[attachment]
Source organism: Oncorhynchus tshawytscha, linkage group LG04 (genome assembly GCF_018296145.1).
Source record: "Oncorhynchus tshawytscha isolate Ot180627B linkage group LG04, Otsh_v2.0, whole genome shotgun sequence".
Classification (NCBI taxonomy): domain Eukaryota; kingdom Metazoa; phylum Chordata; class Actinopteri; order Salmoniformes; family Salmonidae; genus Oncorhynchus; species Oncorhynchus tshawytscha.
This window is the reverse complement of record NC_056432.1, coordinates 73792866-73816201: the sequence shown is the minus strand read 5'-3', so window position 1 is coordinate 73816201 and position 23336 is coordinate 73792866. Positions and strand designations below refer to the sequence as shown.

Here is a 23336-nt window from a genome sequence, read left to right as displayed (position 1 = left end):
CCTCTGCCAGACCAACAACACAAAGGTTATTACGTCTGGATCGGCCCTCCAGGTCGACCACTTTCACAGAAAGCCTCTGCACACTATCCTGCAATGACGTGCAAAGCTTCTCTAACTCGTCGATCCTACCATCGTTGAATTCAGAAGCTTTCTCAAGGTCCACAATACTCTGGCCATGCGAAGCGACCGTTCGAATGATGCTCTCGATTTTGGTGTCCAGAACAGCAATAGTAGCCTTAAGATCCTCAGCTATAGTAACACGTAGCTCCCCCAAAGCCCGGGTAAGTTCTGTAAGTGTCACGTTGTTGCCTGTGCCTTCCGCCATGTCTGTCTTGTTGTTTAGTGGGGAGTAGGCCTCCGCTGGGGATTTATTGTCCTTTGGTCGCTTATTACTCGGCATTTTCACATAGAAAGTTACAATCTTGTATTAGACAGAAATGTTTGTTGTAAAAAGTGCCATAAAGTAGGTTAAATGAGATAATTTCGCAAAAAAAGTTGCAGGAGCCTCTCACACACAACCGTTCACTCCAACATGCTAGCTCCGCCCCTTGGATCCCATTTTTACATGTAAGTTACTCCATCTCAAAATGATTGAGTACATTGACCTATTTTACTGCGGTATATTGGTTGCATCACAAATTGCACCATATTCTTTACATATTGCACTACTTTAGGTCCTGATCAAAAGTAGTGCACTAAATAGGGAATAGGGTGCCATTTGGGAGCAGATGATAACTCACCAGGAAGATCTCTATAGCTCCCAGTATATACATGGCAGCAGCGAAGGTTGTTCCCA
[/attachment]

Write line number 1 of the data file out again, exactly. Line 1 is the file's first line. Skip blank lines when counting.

Source organism: Oncorhynchus tshawytscha, linkage group LG04 (genome assembly GCF_018296145.1).